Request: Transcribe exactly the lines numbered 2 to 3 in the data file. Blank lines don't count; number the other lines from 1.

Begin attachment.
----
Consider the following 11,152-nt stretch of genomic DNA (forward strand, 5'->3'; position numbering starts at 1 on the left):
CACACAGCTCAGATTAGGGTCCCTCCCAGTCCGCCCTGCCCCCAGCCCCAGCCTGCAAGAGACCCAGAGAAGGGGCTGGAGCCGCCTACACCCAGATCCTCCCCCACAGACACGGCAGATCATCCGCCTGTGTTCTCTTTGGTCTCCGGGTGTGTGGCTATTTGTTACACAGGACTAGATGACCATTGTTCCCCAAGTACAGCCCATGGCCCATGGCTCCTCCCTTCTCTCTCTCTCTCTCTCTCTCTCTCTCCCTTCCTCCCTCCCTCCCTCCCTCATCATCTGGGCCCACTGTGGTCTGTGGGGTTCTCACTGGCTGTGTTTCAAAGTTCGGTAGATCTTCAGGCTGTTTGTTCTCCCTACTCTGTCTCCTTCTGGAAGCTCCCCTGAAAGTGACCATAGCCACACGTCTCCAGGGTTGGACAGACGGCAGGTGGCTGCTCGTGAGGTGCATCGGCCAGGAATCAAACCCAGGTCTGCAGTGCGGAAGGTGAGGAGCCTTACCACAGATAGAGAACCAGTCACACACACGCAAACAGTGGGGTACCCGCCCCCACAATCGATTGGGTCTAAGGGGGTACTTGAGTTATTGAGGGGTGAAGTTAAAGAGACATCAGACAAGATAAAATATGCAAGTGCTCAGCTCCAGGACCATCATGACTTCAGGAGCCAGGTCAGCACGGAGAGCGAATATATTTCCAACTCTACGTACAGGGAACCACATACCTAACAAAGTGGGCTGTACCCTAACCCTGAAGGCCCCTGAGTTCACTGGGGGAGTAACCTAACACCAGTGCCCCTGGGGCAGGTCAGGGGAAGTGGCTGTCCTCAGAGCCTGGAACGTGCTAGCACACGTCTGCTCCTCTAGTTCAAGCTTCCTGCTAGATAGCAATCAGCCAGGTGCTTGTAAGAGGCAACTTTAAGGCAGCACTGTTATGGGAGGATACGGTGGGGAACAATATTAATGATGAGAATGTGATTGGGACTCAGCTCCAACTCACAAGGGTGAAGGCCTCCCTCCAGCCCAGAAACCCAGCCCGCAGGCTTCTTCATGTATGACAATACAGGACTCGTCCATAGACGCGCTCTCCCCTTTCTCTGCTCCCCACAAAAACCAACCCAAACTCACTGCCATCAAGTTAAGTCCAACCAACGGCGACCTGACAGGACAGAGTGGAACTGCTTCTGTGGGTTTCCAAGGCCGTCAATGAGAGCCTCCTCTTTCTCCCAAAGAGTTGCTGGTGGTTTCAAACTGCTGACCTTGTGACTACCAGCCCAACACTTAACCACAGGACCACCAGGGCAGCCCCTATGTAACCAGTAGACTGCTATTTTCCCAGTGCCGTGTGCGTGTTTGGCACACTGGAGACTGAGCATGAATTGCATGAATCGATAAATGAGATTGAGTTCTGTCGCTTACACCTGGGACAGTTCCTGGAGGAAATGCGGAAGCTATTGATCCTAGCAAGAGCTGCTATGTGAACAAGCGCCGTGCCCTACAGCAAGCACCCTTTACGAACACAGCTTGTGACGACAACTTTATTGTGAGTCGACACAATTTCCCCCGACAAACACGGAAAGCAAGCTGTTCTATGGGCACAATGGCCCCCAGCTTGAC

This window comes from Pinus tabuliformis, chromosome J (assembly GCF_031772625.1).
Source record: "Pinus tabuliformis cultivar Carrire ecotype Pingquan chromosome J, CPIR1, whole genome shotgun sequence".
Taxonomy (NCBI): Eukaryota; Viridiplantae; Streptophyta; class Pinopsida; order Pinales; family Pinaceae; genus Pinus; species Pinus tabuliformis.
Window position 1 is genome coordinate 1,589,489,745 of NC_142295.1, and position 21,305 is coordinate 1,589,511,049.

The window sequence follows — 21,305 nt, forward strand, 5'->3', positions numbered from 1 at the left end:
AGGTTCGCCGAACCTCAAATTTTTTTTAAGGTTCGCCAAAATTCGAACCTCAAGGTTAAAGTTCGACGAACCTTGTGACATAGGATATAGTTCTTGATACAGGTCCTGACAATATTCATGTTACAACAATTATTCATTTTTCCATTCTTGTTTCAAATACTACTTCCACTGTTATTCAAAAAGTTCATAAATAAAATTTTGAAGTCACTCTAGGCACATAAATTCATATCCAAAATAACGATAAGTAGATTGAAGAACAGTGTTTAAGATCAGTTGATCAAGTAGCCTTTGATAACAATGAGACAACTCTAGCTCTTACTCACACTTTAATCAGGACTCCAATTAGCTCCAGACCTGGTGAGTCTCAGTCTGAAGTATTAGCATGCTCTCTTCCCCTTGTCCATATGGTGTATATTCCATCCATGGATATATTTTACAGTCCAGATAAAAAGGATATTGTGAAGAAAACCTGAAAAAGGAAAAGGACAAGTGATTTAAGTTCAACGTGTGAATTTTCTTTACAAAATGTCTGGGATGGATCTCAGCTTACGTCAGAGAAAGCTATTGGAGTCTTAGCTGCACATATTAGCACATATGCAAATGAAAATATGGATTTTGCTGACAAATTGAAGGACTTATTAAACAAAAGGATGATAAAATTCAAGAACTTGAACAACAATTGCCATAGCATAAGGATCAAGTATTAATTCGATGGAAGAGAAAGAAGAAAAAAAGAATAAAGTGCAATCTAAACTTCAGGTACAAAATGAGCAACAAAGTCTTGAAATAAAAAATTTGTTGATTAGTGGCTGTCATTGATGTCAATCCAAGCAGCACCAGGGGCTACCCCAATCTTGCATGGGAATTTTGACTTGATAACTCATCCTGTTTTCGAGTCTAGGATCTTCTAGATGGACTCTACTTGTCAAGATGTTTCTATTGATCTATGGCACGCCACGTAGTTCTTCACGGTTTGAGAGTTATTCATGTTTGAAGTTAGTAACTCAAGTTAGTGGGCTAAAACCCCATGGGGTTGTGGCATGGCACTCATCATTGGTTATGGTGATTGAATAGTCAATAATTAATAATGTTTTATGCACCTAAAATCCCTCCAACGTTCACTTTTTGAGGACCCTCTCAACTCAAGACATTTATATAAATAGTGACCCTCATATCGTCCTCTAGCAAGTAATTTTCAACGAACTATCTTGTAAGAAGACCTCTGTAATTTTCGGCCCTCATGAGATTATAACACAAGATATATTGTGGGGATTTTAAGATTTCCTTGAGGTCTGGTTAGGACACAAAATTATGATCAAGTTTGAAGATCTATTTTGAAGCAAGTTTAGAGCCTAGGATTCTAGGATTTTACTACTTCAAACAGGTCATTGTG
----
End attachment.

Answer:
CACACAGCTCAGATTAGGGTCCCTCCCAGTCCGCCCTGCCCCCAGCCCCAGCCTGCAAGAGACCCAGAGAAGGGGCTGGAGCCGCCTACACCCAGATCCTCCCCCACAGACACGGCAGATCATCCGCCTGTGTTCTCTTTGGTCTCCGGGTGTGTGGCTATTTGTTACACAGGACTAGATGACCATTGTTCCCCAAGTACAGCCCATGGCCCATGGCTCCTCCCTTCTCTCTCTCTCTCTCTCTCTCTCTCTCCCTTCCTCCCTCCCTCCCTCCCTCATCATCTGGGCCCACTGTGGTCTGTGGGGTTCTCACTGGCTGTGTTTCAAAGTTCGGTAGATCTTCAGGCTGTTTGTTCTCCCTACTCTGTCTCCTTCTGGAAGCTCCCCTGAAAGTGACCATAGCCACACGTCTCCAGGGTTGGACAGACGGCAGGTGGCTGCTCGTGAGGTGCATCGGCCAGGAATCAAACCCAGGTCTGCAGTGCGGAAGGTGAGGAGCCTTACCACAGATAGAGAACCAGTCACACACACGCAAACAGTGGGGTACCCGCCCCCACAATCGATTGGGTCTAAGGGGGTACTTGAGTTATTGAGGGGTGAAGTTAAAGAGACATCAGACAAGATAAAATATGCAAGTGCTCAGCTCCAGGACCATCATGACTTCAGGAGCCAGGTCAGCACGGAGAGCGAATATATTTCCAACTCTACGTACAGGGAACCACATACCTAACAAAGTGGGCTGTACCCTAACCCTGAAGGCCCCTGAGTTCACTGGGGGAGTAACCTAACACCAGTGCCCCTGGGGCAGGTCAGGGGAAGTGGCTGTCCTCAGAGCCTGGAACGTGCTAGCACACGTCTGCTCCTCTAGTTCAAGCTTCCTGCTAGATAGCAATCAGCCAGGTGCTTGTAAGAGGCAACTTTAAGGCAGCACTGTTATGGGAGGATACGGTGGGGAACAATATTAATGATGAGAATGTGATTGGGACTCAGCTCCAACTCACAAGGGTGAAGGCCTCCCTCCAGCCCAGAAACCCAGCCCGCAGGCTTCTTCATGTATGACAATACAGGACTCGTCCATAGACGCGCTCTCCCCTTTCTCTGCTCCCCACAAAAACCAACCCAAACTCACTGCCATCAAGTTAAGTCCAACCAACGGCGACCTGACAGGACAGAGTGGAACTGCTTCTGTGGGTTTCCAAGGCCGTCAATGAGAGCCTCCTCTTTCTCCCAAAGAGTTGCTGGTGGTTTCAAACTGCTGACCTTGTGACTACCAGCCCAACACTTAACCACAGGACCACCAGGGCAGCCCCTATGTAACCAGTAGACTGCTATTTTCCCAGTGCCGTGTGCGTGTTTGGCACACTGGAGACTGAGCATGAATTGCATGAATCGATAAATGAGATTGAGTTCTGTCGCTTACACCTGGGACAGTTCCTGGAGGAAATGCGGAAGCTATTGATCCTAGCAAGAGCTGCTATGTGAACAAGCGCCGTGCCCTACAGCAAGCACCCTTTACGAACACAGCTTGTGACGACAACTTTATTGTGAGTCGACACAATTTCCCCCGACAAACACGGAAAGCAAGCTGTTCTATGGGCACAATGGCCCCCAGCTTGAC

This window comes from Pinus tabuliformis, chromosome J (assembly GCF_031772625.1).